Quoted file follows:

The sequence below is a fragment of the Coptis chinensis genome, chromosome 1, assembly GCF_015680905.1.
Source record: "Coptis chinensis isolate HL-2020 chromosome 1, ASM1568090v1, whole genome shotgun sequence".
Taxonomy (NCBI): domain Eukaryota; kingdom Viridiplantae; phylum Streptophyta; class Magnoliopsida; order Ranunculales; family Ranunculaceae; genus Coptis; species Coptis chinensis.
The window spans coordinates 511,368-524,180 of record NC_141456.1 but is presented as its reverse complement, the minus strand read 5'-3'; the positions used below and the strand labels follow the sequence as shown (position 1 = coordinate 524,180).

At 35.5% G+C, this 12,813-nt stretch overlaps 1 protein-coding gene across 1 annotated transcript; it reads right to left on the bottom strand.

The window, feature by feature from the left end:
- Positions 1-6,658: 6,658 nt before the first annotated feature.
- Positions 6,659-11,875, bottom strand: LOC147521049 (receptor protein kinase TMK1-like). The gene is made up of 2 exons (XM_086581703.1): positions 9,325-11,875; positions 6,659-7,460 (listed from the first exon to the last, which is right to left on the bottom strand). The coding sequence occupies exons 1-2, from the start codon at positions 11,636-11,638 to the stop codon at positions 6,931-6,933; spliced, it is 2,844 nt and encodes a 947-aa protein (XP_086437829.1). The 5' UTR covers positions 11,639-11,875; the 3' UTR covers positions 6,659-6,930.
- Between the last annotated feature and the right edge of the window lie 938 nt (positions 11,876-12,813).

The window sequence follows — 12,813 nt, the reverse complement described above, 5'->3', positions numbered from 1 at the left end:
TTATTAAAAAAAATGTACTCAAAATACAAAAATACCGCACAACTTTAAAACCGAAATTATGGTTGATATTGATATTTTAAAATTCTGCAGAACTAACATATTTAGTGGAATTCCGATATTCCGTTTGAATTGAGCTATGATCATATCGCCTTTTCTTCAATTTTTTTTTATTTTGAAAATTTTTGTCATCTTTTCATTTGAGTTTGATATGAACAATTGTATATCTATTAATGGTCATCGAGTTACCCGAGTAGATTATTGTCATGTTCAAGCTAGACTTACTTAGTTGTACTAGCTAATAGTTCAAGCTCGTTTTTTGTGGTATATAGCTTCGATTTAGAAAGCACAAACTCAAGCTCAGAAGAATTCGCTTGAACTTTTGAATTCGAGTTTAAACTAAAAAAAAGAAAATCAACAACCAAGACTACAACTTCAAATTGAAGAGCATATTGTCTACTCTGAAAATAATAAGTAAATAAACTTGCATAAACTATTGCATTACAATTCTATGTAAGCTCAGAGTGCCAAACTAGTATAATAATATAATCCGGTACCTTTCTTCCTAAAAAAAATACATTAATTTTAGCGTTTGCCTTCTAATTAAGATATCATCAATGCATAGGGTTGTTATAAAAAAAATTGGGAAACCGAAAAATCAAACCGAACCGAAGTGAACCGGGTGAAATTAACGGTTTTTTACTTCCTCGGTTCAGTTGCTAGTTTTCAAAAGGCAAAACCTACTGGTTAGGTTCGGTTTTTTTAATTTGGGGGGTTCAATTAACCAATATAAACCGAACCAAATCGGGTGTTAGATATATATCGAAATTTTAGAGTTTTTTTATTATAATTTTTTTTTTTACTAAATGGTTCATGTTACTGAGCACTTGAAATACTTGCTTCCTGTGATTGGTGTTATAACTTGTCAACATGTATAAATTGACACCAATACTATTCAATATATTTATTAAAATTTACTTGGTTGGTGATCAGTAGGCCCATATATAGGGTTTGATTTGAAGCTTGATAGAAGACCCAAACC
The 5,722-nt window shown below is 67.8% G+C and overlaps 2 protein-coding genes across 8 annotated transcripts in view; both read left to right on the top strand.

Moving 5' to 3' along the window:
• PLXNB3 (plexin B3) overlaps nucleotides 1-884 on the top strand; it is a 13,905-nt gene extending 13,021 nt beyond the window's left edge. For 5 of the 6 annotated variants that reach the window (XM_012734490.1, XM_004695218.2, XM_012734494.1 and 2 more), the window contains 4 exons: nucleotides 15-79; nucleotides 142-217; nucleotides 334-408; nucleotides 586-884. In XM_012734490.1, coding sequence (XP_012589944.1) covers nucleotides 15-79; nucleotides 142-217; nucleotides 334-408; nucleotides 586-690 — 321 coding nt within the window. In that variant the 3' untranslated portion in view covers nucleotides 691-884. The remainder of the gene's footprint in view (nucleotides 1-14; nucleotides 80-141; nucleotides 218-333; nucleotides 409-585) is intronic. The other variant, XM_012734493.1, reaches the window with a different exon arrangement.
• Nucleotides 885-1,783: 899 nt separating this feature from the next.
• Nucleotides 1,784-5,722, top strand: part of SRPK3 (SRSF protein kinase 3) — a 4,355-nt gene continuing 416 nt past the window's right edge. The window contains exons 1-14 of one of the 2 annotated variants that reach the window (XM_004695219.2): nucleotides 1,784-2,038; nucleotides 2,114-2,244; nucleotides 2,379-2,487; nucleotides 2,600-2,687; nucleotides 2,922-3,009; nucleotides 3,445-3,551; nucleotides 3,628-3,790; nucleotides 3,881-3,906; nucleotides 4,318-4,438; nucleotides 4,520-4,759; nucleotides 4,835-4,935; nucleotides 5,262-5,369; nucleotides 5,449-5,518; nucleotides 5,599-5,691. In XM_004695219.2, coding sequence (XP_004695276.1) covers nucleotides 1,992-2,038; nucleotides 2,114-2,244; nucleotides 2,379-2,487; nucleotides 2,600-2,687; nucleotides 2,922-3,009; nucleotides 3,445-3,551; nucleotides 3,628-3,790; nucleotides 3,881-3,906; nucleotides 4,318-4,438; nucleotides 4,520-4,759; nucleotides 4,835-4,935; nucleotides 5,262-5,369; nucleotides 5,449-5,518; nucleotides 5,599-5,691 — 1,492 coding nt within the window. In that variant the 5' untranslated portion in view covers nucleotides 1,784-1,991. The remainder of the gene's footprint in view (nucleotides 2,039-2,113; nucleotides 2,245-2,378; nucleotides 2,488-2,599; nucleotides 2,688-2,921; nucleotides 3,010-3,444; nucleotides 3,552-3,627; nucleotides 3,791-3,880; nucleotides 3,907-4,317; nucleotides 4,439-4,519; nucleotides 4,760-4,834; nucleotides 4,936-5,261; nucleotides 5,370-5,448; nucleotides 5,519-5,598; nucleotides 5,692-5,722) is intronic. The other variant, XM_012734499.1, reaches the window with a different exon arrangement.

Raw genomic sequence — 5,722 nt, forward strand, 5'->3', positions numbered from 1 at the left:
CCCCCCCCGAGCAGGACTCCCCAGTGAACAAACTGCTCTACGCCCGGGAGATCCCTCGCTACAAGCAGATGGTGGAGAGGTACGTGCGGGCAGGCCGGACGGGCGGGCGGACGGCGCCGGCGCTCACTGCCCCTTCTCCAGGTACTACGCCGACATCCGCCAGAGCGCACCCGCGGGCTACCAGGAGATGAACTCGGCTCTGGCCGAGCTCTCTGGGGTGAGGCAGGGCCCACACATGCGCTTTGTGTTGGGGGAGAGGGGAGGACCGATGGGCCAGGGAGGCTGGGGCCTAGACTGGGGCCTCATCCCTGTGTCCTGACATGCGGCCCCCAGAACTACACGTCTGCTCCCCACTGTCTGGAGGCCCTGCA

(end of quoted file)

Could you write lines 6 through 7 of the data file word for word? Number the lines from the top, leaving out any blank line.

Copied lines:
The window, feature by feature from the left end:
- Positions 1-6,658: 6,658 nt before the first annotated feature.